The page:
16, Edwin van der Sar (Netherlands Netherlands, 1996–2008), Lilian Thuram (France France, 1996–2008)

Most minutes played, Finals:

1535 minutes, Edwin van der Sar ( Netherlands, 1996–2008)

Most matches won:

9, Lilian Thuram & Zinédine Zidane ( France, 1996–2004); Edwin van der Sar ( Netherlands, 1996–2008); Nuno Gomes ( Portugal, 2000–2008); Xabi Alonso, Iker Casillas & Fernando Torres ( Spain, 2004–2012); Cesc Fàbregas & Andrés Iniesta ( Spain, 2008–2012)

Most appearances in a final:

2, Valentin Ivanov, Viktor Ponedelnik & Lev Yashin ( Soviet Union, 1960 & 1964); Franz Beckenbauer, Uli Hoeneß, Sepp Maier, Georg Schwarzenbeck & Herbert Wimmer ( West Germany, 1972 & 1976); Bernard Dietz ( West Germany, 1976 & 1980); Thomas Häßler, Thomas Helmer, Jürgen Klinsmann & Matthias Sammer ( Germany, 1992 & 1996); Xabi Alonso, Iker Casillas, Cesc Fàbregas, Andrés Iniesta, Sergio Ramos, David Silva, Fernando Torres & Xavi ( Spain, 2008 & 2012)

Most appearances as captain:

11, Iker Casillas ( Spain, 2008–2012)

Youngest player: Jetro Willems at age of 18 years ( Netherlands, vs Denmark, 2012)
Youngest player, final: Cristiano Ronaldo at age of 19 years ( Portugal, vs Greece, 2004)
Youngest player, winning team: Pietro Anastasi at age of 20 years ( Italy, vs Yugoslavia, 1968)
Oldest player: Lothar Matthäus at age of 39 years ( Germany, vs Portugal, 20 June 2000)
Oldest player, final: Jens Lehmann at age of 38 years ( Germany, vs Spain, 2008)
Oldest player, winning team: Arnold Mühren at age of 37 years( Netherlands, vs West Germany, 1988)
Largest age difference on a champion team: Netherlands at age of 13 years 1988, (Arnold Mühren: 37 years and 54 days; Marco van Basten: 23 years and 238 days)
Longest period between Finals appearances: Dragan Stojković at age of 15 years ( Yugoslavia, 1984–2000).
Longest span of Finals appearances: Lothar Matthäus at age of 20 years( Germany, 1980–2000)

by Goalscoring

Most goals scored, Finals:
9, Michel Platini ( France, 1984

Most goals scored, including qualifying: 21, Jan Koller ( Czech Republic: 6 in 2000, 8 in 2004, 7 in 2008), Jon Dahl Tomasson ( Denmark: 6 in 2000, 8 in 2004, 7 in 2008), Cristiano Ronaldo ( Portugal: 2 in 2004, 9 in 2008, 10 in 2012)

Most goals scored in a tournament:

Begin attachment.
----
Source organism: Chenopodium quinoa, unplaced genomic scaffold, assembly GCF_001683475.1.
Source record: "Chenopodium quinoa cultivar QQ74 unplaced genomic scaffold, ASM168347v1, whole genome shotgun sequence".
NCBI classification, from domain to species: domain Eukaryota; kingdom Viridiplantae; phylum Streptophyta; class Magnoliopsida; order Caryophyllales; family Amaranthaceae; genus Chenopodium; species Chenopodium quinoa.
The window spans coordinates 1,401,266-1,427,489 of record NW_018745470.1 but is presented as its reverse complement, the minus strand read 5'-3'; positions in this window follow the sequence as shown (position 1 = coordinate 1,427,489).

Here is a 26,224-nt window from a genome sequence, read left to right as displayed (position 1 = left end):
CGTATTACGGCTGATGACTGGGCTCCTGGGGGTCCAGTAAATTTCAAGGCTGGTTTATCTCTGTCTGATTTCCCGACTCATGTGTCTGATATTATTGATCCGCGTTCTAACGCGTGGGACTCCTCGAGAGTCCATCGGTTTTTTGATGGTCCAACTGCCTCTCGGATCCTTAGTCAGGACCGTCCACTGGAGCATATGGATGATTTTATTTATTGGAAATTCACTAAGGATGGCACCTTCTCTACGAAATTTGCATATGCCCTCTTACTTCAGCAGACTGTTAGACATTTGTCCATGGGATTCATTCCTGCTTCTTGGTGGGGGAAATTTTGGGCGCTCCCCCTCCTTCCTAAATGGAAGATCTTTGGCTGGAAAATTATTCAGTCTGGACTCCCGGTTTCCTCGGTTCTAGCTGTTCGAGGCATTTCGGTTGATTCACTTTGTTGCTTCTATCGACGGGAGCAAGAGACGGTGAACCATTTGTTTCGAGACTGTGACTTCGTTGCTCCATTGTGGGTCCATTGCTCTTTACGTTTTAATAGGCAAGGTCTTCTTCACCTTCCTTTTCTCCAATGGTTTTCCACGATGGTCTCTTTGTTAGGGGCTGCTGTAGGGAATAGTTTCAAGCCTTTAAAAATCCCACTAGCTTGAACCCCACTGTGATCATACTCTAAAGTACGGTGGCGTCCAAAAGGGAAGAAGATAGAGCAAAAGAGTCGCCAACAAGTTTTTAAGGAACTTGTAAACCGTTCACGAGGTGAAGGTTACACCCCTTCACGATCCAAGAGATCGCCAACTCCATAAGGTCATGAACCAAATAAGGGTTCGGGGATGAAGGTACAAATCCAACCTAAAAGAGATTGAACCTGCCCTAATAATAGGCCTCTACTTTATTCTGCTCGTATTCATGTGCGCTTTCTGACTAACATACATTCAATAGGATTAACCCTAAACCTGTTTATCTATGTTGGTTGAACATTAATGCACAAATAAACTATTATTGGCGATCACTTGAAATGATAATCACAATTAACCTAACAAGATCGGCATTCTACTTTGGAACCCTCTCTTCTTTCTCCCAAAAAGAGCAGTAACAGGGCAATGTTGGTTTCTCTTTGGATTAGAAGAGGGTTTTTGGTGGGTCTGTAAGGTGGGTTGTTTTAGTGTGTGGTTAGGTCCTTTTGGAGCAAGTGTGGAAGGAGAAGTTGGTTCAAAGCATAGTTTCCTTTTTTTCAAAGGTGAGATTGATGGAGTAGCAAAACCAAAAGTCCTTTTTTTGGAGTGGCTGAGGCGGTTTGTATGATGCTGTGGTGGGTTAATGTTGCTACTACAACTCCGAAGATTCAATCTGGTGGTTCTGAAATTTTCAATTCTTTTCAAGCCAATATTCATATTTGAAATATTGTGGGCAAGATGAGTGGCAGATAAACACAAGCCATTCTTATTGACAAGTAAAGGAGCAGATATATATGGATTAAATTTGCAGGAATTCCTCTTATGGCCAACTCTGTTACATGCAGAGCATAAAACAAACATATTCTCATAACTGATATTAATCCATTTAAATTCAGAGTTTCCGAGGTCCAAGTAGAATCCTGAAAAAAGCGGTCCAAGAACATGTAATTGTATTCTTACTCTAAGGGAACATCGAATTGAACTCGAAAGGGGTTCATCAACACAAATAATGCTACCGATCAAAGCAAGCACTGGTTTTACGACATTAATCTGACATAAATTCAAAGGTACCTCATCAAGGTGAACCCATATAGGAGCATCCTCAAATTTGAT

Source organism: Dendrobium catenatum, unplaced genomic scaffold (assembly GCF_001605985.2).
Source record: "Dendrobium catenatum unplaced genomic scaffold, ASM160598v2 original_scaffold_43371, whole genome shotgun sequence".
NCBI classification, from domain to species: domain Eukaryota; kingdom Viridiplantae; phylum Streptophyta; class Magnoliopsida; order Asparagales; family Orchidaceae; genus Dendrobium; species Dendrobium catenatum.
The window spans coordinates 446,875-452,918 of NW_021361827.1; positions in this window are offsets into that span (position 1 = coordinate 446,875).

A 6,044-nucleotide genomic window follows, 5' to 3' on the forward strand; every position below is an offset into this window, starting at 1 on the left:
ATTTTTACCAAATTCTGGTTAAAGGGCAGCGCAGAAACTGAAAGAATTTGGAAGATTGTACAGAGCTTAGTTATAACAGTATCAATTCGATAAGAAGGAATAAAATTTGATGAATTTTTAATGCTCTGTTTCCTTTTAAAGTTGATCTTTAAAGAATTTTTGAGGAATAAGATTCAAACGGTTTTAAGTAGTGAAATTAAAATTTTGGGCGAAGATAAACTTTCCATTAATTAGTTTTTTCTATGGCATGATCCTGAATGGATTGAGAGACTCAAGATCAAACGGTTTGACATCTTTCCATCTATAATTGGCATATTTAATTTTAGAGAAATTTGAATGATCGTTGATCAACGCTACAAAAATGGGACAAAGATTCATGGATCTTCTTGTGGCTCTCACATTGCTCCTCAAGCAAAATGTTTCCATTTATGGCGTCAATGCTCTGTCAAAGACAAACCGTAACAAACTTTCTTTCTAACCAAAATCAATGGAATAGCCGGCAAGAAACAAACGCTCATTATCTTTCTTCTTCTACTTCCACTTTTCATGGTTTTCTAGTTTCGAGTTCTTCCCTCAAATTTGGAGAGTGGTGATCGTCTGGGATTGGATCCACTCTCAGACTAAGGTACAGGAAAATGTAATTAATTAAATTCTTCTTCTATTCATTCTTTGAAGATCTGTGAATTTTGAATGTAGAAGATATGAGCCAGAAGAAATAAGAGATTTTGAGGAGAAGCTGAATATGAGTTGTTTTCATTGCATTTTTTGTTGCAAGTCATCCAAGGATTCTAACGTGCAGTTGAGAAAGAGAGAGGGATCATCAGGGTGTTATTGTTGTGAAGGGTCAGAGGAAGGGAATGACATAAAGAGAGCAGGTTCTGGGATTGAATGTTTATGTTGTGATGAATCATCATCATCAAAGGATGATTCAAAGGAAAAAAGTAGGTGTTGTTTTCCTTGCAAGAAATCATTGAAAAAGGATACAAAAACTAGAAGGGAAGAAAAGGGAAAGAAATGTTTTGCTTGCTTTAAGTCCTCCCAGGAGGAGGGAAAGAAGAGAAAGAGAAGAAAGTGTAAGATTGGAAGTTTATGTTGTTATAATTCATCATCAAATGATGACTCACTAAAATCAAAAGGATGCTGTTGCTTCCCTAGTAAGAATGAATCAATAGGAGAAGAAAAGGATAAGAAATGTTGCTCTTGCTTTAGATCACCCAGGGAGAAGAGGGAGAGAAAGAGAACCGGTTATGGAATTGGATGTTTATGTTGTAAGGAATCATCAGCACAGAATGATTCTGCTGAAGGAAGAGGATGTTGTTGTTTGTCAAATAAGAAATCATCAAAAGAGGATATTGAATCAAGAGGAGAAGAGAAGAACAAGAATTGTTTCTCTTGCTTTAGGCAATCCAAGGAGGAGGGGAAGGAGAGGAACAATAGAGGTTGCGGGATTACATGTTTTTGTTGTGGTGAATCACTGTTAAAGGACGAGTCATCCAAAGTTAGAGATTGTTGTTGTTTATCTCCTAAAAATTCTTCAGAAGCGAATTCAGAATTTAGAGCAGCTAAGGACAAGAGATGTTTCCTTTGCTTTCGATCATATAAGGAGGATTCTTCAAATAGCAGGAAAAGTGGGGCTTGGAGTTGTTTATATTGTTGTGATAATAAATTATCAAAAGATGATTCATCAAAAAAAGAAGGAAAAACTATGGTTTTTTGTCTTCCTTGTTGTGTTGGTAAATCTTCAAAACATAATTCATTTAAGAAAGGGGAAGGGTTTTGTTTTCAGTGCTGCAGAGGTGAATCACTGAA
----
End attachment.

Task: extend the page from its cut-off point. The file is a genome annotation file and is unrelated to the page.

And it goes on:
9, Michel Platini ( France, 1984)

Most goals scored in a match:
3, on 8 occasions

Most goals scored in a qualifying match:

5, Malcolm Macdonald ( England, 5–0 vs Cyprus, 16 April 1975); Tibor Nyilasi ( Hungary, 8–1 vs Luxembourg, 19 October 1975); Marco van Basten ( Netherlands, 8–0 vs Malta, 19 December 1990)

Most goals scored in one final: 2, Gerd Müller ( West Germany vs Soviet Union, 1972); Horst Hrubesch ( West Germany vs Belgium, 1980); Oliver Bierhoff ( Germany vs Czech Republic, 1996)

Most matches with at least one goal:
6, Alan Shearer ( England, 1996–2000)

Most consecutive matches with at least one goal:
5, Michel Platini ( France, 1984)

Most matches with at least two goals:

2, Gerd Müller ( West Germany, 1972); Michel Platini ( France, 1984); Rudi Völler ( West Germany, 1984 & 1988); Wayne Rooney ( England, 2004)

Most consecutive matches with at least two goals:
2, Gerd Müller ( West Germany, 1972); Michel Platini ( France, 1984); Wayne Rooney ( England, 2004)

Most hat-tricks:
2, Michel Platini ( France, 1984)

Most consecutive hat-tricks:
2, Michel Platini ( France, 1984)

Fastest hat-trick:
18 minutes, Michel Platini ( France vs Yugoslavia, 1984)

Most goals scored by a substitute in a match:
3, Dieter Müller ( West Germany vs Yugoslavia, 1976)

Scoring in every match of the Finals:
Viktor Ponedelnik ( Soviet Union, 2 goals in 2 matches, 1960); Jesús María Pereda ( Spain, 2 goals in 2 matches, 1964); Gerd Müller ( West Germany, 4 goals in 2 matches, 1972); Dieter Müller ( West Germany, 4 goals in 2 matches, 1976); Michel Platini ( France, 9 goals in 5 matches, 1984)

Most tournaments with at least one goal:
3, Jürgen Klinsmann, ( Germany, 1988–1996); Vladimír Šmicer ( Czech Republic, 1996–2004); Thierry Henry ( France, 2000–2008); Nuno Gomes ( Portugal, 2000–2008); Hélder Postiga ( Portugal, 2004–2012); Cristiano Ronaldo ( Portugal, 2004–2012); Zlatan Ibrahimović ( Sweden, 2004–2012)

Most tournaments with at least two goals:
3, Zlatan Ibrahimović ( Sweden, 2004–2012)

Youngest goalscorer:
18 years and 141 days, Johan Vonlanthen ( Switzerland vs France, 2004)

Youngest hat-trick scorer: